Intel's Haswell: Optimized For Mobility

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If Haswell's debut on the desktop has left you feeling a bit flat, the company's mobile efforts may be the pick-me-up you've been hoping for. If you step back and think about the entire CPU market, the last two years have been marked by tremendous shifts in consumer buying habits, as tablet sales skyrocketed and desktop/laptop sales have slumped. Intel recognized years ago that Atom, no matter how polished, would never be able to address the entire portable market -- the usage scenarios between a laptop and a smartphone are just too wide. The company therefore decided to take a two-pronged approach to this brave new frontier of computing, with a new Atom architecture anchoring the ultra-low power segments while more traditional x86 cores were prepped for form factors no one at Intel dreamed of ten years ago.



Some of the reasons Haswell is less exciting on the desktop, in other words, is because Intel prioritized a mobile architecture that would draw as little power as possible, while still offering excellent performance. Companies like Intel have a phenomenal degree of control over their hardware, but each fab line is tuned to different characteristics. CPUs that have been optimized for very low leakage and long standby times don't tend to clock as high as chips designed to operate at high frequencies.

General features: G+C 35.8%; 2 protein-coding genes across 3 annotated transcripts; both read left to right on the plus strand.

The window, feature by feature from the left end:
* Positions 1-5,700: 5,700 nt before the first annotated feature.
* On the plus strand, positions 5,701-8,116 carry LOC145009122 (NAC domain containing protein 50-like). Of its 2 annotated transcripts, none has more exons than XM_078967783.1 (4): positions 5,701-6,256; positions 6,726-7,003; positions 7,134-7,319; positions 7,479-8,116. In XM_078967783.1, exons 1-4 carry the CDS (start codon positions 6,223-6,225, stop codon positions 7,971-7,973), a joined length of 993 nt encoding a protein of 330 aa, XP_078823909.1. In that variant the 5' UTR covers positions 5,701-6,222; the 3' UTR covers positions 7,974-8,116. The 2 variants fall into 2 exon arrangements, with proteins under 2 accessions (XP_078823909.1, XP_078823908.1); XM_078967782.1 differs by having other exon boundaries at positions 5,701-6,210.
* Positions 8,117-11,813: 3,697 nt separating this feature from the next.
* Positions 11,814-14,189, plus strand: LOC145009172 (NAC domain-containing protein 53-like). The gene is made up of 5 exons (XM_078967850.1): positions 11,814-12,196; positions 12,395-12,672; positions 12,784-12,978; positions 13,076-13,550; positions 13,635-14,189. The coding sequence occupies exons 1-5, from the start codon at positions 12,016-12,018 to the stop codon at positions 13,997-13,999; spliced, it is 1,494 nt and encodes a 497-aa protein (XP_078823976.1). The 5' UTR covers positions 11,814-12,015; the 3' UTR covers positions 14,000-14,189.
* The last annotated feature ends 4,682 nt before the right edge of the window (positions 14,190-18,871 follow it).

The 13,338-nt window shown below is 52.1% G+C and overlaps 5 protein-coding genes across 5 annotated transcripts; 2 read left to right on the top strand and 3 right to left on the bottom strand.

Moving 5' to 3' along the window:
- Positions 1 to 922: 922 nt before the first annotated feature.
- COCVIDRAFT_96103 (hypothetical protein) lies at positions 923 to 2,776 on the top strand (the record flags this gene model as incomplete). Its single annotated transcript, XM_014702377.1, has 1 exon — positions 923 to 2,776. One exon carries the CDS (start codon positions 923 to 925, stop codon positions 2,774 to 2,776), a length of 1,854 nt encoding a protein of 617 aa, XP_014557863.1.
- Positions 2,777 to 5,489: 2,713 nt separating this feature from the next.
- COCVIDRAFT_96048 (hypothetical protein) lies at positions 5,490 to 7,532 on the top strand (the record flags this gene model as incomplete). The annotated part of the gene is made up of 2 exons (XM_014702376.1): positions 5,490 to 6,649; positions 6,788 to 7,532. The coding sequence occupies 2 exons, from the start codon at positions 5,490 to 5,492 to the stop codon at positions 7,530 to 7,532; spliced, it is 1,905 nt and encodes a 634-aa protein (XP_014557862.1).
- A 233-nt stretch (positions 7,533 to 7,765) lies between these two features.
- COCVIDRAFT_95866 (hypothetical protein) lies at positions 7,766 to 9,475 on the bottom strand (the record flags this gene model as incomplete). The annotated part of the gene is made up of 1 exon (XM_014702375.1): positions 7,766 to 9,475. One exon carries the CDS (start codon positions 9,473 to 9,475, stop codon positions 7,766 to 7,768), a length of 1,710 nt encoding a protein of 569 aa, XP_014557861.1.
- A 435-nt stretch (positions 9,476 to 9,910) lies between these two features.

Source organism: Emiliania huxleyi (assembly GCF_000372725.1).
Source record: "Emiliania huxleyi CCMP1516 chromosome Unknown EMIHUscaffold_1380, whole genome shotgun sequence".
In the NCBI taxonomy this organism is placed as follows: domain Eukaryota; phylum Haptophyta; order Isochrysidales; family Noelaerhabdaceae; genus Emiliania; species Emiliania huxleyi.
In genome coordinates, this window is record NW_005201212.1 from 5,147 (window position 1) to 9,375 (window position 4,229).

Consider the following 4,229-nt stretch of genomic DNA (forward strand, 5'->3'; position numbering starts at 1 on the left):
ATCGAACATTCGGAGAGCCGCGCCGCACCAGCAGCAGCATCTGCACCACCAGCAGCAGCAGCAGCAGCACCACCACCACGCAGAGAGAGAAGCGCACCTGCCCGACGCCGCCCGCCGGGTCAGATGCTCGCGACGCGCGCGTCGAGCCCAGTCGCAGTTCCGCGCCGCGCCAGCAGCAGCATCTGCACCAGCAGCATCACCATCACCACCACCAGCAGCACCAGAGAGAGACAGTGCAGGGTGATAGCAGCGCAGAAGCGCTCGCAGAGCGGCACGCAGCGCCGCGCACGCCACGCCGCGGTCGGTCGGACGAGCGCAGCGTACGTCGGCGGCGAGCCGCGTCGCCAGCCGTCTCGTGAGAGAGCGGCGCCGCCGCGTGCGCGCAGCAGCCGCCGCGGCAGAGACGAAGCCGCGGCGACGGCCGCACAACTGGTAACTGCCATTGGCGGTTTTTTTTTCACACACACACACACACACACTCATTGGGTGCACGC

Intel's battery life advances, however, come with a grain of salt. According to the fine print, the Core i7-4650U is 17% slower than the Core i7-3667U (1.7GHz base / 3.2GHz Turbo, compared to 2GHz / 3.2GHz for the Core i7-3667U). The newer system uses a monitor with a panel self refresh -- meaning that the monitor doesn't need to be redrawn every single cycle. Intel has been touting this technology as a power-saving measure for quite some time, but only one of these systems uses it.

The 3667U system also uses twice the RAM of the 4650U -- 4GB vs. 8GB. That doesn't mean that the Haswell platform doesn't use less power, but these are factors Intel could have controlled for in its comparison -- and didn't.

We should also mention that the figures given above don't match the improvements Intel lists in a more detailed breakdown. Here's stated power consumption in two different applications between unnamed IVB and Haswell hardware.



In this chart, Haswell draws 67% and 74% as much power as Ivy Bridge. Actual real-world gains in battery life are likely to fluctuate between the two claims, depending on how you use the system.
 

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